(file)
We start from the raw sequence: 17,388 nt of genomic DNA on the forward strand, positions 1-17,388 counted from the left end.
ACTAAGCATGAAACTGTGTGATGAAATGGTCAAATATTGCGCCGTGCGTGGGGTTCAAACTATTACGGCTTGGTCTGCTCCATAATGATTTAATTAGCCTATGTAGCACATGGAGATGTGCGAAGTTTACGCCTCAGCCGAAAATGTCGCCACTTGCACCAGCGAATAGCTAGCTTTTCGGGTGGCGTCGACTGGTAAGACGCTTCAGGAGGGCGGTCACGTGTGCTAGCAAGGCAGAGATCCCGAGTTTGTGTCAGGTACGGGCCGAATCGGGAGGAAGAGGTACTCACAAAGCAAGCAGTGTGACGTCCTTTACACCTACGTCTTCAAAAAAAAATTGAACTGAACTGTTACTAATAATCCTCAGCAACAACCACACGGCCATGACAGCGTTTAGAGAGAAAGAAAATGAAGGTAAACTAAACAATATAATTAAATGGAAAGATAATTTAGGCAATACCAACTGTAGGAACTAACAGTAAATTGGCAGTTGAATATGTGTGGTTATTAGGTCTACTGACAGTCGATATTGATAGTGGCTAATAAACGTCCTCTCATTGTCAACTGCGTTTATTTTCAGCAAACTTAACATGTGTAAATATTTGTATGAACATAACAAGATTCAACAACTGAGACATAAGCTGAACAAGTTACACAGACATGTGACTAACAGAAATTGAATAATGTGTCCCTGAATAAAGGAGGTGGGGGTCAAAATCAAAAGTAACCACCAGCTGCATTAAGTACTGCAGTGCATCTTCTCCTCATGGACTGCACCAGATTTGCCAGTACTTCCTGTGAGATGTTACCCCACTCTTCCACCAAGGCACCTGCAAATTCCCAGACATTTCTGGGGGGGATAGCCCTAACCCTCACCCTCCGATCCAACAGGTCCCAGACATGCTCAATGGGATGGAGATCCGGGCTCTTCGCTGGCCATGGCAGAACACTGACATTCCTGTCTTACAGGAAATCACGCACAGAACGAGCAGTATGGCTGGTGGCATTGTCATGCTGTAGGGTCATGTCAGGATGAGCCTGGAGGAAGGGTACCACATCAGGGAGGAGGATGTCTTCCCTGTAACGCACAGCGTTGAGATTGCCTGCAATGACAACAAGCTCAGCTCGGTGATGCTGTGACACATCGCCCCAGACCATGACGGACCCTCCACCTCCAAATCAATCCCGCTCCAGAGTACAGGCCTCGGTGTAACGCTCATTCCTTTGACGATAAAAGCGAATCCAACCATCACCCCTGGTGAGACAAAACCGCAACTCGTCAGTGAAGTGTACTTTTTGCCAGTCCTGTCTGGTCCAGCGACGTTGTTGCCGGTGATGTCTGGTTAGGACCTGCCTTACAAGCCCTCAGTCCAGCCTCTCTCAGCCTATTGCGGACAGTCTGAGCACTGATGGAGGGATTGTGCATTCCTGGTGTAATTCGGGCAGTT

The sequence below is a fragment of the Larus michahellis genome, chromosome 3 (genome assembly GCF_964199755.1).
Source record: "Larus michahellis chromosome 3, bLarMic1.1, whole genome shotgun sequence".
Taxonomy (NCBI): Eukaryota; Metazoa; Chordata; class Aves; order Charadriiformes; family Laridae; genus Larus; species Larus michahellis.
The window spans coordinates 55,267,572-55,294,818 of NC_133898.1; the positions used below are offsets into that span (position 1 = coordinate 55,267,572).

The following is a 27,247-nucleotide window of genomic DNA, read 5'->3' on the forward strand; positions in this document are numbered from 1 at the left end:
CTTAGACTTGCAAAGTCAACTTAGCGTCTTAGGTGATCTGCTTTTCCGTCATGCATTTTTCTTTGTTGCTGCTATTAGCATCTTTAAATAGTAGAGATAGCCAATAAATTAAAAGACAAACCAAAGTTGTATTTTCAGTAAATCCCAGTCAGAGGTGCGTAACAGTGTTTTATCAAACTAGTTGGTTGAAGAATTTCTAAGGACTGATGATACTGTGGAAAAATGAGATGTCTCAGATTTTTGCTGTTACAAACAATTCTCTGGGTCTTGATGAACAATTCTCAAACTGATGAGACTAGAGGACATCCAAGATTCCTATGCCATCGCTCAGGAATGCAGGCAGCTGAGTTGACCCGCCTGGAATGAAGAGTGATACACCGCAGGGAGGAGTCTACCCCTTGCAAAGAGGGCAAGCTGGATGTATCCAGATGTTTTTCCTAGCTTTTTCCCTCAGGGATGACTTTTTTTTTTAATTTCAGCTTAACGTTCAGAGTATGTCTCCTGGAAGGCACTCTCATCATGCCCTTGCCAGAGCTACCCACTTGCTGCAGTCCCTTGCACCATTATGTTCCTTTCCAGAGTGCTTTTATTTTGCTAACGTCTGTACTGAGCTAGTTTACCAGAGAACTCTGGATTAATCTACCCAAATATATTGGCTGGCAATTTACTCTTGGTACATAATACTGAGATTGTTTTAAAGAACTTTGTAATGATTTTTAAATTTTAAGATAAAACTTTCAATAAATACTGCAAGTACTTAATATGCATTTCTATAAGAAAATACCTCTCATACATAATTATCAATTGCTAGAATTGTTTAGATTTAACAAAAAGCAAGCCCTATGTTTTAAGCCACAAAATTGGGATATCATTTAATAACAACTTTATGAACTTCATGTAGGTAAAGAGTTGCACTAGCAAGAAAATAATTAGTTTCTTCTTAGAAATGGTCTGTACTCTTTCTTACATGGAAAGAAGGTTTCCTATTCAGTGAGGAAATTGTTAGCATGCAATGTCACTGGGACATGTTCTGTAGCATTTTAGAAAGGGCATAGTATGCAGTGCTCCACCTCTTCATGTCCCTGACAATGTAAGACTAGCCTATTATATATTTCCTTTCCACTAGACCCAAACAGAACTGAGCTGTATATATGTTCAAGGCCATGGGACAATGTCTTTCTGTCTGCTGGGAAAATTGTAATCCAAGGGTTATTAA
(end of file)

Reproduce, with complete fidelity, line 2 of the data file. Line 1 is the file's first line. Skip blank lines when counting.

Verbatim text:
ACTAAGCATGAAACTGTGTGATGAAATGGTCAAATATTGCGCCGTGCGTGGGGTTCAAACTATTACGGCTTGGTCTGCTCCATAATGATTTAATTAGCCTATGTAGCACATGGAGATGTGCGAAGTTTACGCCTCAGCCGAAAATGTCGCCACTTGCACCAGCGAATAGCTAGCTTTTCGGGTGGCGTCGACTGGTAAGACGCTTCAGGAGGGCGGTCACGTGTGCTAGCAAGGCAGAGATCCCGAGTTTGTGTCAGGTACGGGCCGAATCGGGAGGAAGAGGTACTCACAAAGCAAGCAGTGTGACGTCCTTTACACCTACGTCTTCAAAAAAAAATTGAACTGAACTGTTACTAATAATCCTCAGCAACAACCACACGGCCATGACAGCGTTTAGAGAGAAAGAAAATGAAGGTAAACTAAACAATATAATTAAATGGAAAGATAATTTAGGCAATACCAACTGTAGGAACTAACAGTAAATTGGCAGTTGAATATGTGTGGTTATTAGGTCTACTGACAGTCGATATTGATAGTGGCTAATAAACGTCCTCTCATTGTCAACTGCGTTTATTTTCAGCAAACTTAACATGTGTAAATATTTGTATGAACATAACAAGATTCAACAACTGAGACATAAGCTGAACAAGTTACACAGACATGTGACTAACAGAAATTGAATAATGTGTCCCTGAATAAAGGAGGTGGGGGTCAAAATCAAAAGTAACCACCAGCTGCATTAAGTACTGCAGTGCATCTTCTCCTCATGGACTGCACCAGATTTGCCAGTACTTCCTGTGAGATGTTACCCCACTCTTCCACCAAGGCACCTGCAAATTCCCAGACATTTCTGGGGGGGATAGCCCTAACCCTCACCCTCCGATCCAACAGGTCCCAGACATGCTCAATGGGATGGAGATCCGGGCTCTTCGCTGGCCATGGCAGAACACTGACATTCCTGTCTTACAGGAAATCACGCACAGAACGAGCAGTATGGCTGGTGGCATTGTCATGCTGTAGGGTCATGTCAGGATGAGCCTGGAGGAAGGGTACCACATCAGGGAGGAGGATGTCTTCCCTGTAACGCACAGCGTTGAGATTGCCTGCAATGACAACAAGCTCAGCTCGGTGATGCTGTGACACATCGCCCCAGACCATGACGGACCCTCCACCTCCAAATCAATCCCGCTCCAGAGTACAGGCCTCGGTGTAACGCTCATTCCTTTGACGATAAAAGCGAATCCAACCATCACCCCTGGTGAGACAAAACCGCAACTCGTCAGTGAAGTGTACTTTTTGCCAGTCCTGTCTGGTCCAGCGACGTTGTTGCCGGTGATGTCTGGTTAGGACCTGCCTTACAAGCCCTCAGTCCAGCCTCTCTCAGCCTATTGCGGACAGTCTGAGCACTGATGGAGGGATTGTGCATTCCTGGTGTAATTCGGGCAGTT